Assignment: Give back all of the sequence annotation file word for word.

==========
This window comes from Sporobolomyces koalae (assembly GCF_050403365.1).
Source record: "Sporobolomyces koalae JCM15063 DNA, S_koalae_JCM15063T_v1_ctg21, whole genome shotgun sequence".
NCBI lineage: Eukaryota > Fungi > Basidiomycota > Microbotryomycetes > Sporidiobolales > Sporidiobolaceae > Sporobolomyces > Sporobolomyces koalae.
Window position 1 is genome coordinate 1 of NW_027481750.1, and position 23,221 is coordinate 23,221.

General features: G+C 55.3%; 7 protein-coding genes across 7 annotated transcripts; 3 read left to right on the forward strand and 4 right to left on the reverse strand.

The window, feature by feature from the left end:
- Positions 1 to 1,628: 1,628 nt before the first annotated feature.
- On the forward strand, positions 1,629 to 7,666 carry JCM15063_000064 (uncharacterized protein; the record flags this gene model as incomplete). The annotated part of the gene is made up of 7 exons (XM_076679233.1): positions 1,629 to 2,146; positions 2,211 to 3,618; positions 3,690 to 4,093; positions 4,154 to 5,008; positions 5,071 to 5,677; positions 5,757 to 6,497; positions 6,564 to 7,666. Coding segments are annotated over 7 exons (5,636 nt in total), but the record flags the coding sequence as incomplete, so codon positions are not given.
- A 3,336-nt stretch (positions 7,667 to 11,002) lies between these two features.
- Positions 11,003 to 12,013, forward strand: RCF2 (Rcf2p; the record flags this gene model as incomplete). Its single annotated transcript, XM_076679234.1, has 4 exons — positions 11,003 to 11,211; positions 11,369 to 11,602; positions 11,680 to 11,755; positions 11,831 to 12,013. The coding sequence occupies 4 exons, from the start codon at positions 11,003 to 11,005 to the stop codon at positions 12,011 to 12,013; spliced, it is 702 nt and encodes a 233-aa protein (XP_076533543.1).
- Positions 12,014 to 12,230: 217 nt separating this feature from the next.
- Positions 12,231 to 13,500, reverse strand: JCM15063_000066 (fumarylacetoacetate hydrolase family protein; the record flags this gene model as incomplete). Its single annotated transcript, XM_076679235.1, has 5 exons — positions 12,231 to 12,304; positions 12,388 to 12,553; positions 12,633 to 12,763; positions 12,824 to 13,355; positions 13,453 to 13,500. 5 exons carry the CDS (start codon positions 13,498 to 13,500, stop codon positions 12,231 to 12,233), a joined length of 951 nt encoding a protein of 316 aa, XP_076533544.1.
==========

This window comes from Sporobolomyces koalae (assembly GCF_050403365.1).
Source record: "Sporobolomyces koalae JCM15063 DNA, S_koalae_JCM15063T_v1_ctg21, whole genome shotgun sequence".
NCBI lineage: Eukaryota > Fungi > Basidiomycota > Microbotryomycetes > Sporidiobolales > Sporidiobolaceae > Sporobolomyces > Sporobolomyces koalae.
Window position 1 is genome coordinate 1 of NW_027481750.1, and position 23,221 is coordinate 23,221.

General features: G+C 55.3%; 7 protein-coding genes across 7 annotated transcripts; 3 read left to right on the forward strand and 4 right to left on the reverse strand.

The window, feature by feature from the left end:
- Positions 1 to 1,628: 1,628 nt before the first annotated feature.
- On the forward strand, positions 1,629 to 7,666 carry JCM15063_000064 (uncharacterized protein; the record flags this gene model as incomplete). The annotated part of the gene is made up of 7 exons (XM_076679233.1): positions 1,629 to 2,146; positions 2,211 to 3,618; positions 3,690 to 4,093; positions 4,154 to 5,008; positions 5,071 to 5,677; positions 5,757 to 6,497; positions 6,564 to 7,666. Coding segments are annotated over 7 exons (5,636 nt in total), but the record flags the coding sequence as incomplete, so codon positions are not given.
- A 3,336-nt stretch (positions 7,667 to 11,002) lies between these two features.
- Positions 11,003 to 12,013, forward strand: RCF2 (Rcf2p; the record flags this gene model as incomplete). Its single annotated transcript, XM_076679234.1, has 4 exons — positions 11,003 to 11,211; positions 11,369 to 11,602; positions 11,680 to 11,755; positions 11,831 to 12,013. The coding sequence occupies 4 exons, from the start codon at positions 11,003 to 11,005 to the stop codon at positions 12,011 to 12,013; spliced, it is 702 nt and encodes a 233-aa protein (XP_076533543.1).
- Positions 12,014 to 12,230: 217 nt separating this feature from the next.
- Positions 12,231 to 13,500, reverse strand: JCM15063_000066 (fumarylacetoacetate hydrolase family protein; the record flags this gene model as incomplete). Its single annotated transcript, XM_076679235.1, has 5 exons — positions 12,231 to 12,304; positions 12,388 to 12,553; positions 12,633 to 12,763; positions 12,824 to 13,355; positions 13,453 to 13,500. 5 exons carry the CDS (start codon positions 13,498 to 13,500, stop codon positions 12,231 to 12,233), a joined length of 951 nt encoding a protein of 316 aa, XP_076533544.1.